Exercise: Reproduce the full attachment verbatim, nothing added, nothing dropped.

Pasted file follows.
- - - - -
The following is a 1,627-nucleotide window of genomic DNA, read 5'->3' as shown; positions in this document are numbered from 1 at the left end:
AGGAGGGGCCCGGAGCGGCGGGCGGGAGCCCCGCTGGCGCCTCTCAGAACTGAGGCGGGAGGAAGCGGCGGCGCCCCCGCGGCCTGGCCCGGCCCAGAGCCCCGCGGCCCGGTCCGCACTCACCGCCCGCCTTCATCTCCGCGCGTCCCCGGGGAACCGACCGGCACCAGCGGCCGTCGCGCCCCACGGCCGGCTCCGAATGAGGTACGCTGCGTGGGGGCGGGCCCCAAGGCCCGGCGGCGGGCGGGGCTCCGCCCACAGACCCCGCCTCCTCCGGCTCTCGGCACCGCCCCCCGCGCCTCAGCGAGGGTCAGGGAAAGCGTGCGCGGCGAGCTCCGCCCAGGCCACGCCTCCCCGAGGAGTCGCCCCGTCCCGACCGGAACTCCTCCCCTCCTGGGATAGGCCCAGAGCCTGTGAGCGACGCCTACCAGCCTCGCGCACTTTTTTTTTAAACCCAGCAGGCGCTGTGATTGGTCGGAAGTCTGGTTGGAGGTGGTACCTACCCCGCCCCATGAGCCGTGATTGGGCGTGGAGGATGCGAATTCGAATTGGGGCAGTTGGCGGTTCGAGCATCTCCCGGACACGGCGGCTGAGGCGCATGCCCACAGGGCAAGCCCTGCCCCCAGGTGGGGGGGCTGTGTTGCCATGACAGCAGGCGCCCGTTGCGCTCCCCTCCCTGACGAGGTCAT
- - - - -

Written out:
The following is a 1,627-nucleotide window of genomic DNA, read 5'->3' as shown; positions in this document are numbered from 1 at the left end:
AGGAGGGGCCCGGAGCGGCGGGCGGGAGCCCCGCTGGCGCCTCTCAGAACTGAGGCGGGAGGAAGCGGCGGCGCCCCCGCGGCCTGGCCCGGCCCAGAGCCCCGCGGCCCGGTCCGCACTCACCGCCCGCCTTCATCTCCGCGCGTCCCCGGGGAACCGACCGGCACCAGCGGCCGTCGCGCCCCACGGCCGGCTCCGAATGAGGTACGCTGCGTGGGGGCGGGCCCCAAGGCCCGGCGGCGGGCGGGGCTCCGCCCACAGACCCCGCCTCCTCCGGCTCTCGGCACCGCCCCCCGCGCCTCAGCGAGGGTCAGGGAAAGCGTGCGCGGCGAGCTCCGCCCAGGCCACGCCTCCCCGAGGAGTCGCCCCGTCCCGACCGGAACTCCTCCCCTCCTGGGATAGGCCCAGAGCCTGTGAGCGACGCCTACCAGCCTCGCGCACTTTTTTTTTAAACCCAGCAGGCGCTGTGATTGGTCGGAAGTCTGGTTGGAGGTGGTACCTACCCCGCCCCATGAGCCGTGATTGGGCGTGGAGGATGCGAATTCGAATTGGGGCAGTTGGCGGTTCGAGCATCTCCCGGACACGGCGGCTGAGGCGCATGCCCACAGGGCAAGCCCTGCCCCCAGGTGGGGGGGCTGTGTTGCCATGACAGCAGGCGCCCGTTGCGCTCCCCTCCCTGACGAGGTCAT